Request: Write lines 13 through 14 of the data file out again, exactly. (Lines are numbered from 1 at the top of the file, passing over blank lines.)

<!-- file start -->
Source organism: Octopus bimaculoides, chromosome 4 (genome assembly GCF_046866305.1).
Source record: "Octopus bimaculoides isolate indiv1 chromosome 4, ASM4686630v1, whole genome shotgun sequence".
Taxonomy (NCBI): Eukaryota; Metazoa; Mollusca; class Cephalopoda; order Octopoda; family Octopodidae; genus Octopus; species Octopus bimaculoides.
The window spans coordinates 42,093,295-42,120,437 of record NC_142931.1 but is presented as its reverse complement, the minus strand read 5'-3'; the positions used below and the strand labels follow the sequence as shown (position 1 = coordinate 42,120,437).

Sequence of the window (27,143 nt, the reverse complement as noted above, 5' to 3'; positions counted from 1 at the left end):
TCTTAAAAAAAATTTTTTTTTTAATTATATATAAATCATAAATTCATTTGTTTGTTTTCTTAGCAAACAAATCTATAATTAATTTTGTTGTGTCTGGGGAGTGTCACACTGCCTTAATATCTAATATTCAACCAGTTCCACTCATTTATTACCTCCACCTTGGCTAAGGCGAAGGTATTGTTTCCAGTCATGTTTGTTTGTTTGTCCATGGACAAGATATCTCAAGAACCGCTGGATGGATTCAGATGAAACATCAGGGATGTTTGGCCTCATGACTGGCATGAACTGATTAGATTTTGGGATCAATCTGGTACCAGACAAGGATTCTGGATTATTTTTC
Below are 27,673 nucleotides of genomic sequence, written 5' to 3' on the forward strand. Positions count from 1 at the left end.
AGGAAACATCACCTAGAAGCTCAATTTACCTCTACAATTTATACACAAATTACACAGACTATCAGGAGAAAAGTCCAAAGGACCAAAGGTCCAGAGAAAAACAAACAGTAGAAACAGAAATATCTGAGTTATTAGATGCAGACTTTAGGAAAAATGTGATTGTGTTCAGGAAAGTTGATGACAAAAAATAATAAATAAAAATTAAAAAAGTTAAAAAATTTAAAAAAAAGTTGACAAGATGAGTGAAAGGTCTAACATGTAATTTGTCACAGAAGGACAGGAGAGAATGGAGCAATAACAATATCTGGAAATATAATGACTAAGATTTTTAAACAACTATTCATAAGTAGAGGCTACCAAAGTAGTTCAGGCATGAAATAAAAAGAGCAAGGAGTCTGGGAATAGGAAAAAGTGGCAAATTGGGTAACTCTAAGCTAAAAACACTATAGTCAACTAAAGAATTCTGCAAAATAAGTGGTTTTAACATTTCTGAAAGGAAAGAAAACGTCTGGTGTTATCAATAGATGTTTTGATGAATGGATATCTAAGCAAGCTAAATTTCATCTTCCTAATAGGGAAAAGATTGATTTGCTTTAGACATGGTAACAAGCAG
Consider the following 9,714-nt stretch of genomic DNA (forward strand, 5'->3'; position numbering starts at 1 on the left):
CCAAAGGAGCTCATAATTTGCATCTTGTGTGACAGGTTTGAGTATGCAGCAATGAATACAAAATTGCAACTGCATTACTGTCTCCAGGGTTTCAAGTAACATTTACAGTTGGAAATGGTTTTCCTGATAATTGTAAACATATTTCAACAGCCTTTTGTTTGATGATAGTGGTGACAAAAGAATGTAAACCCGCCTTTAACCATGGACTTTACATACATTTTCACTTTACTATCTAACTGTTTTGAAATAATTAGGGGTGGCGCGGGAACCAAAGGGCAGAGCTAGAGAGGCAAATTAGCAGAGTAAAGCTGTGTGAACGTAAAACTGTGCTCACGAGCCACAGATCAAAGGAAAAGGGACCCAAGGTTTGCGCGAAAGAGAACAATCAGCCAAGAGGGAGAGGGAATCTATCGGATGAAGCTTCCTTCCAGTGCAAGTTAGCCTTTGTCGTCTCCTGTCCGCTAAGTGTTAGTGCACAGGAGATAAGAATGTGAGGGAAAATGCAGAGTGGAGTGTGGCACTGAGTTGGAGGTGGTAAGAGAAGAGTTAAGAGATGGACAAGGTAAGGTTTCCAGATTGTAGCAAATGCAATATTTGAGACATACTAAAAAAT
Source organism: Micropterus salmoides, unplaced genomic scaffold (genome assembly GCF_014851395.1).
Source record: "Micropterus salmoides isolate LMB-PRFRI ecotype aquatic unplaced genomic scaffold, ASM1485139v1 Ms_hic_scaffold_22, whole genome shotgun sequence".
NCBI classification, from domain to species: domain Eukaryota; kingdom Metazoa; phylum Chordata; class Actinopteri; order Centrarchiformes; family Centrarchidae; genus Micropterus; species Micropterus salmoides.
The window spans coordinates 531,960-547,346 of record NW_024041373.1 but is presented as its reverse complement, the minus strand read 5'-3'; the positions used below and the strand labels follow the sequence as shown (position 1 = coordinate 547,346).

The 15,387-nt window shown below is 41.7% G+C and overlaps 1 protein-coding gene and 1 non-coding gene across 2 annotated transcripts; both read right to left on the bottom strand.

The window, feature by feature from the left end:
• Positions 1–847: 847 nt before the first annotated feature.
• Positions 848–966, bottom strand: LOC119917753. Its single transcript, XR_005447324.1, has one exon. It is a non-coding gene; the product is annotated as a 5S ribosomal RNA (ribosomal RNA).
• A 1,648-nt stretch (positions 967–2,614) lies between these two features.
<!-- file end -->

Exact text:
NCBI classification, from domain to species: domain Eukaryota; kingdom Metazoa; phylum Chordata; class Actinopteri; order Centrarchiformes; family Centrarchidae; genus Micropterus; species Micropterus salmoides.
The window spans coordinates 531,960-547,346 of record NW_024041373.1 but is presented as its reverse complement, the minus strand read 5'-3'; the positions used below and the strand labels follow the sequence as shown (position 1 = coordinate 547,346).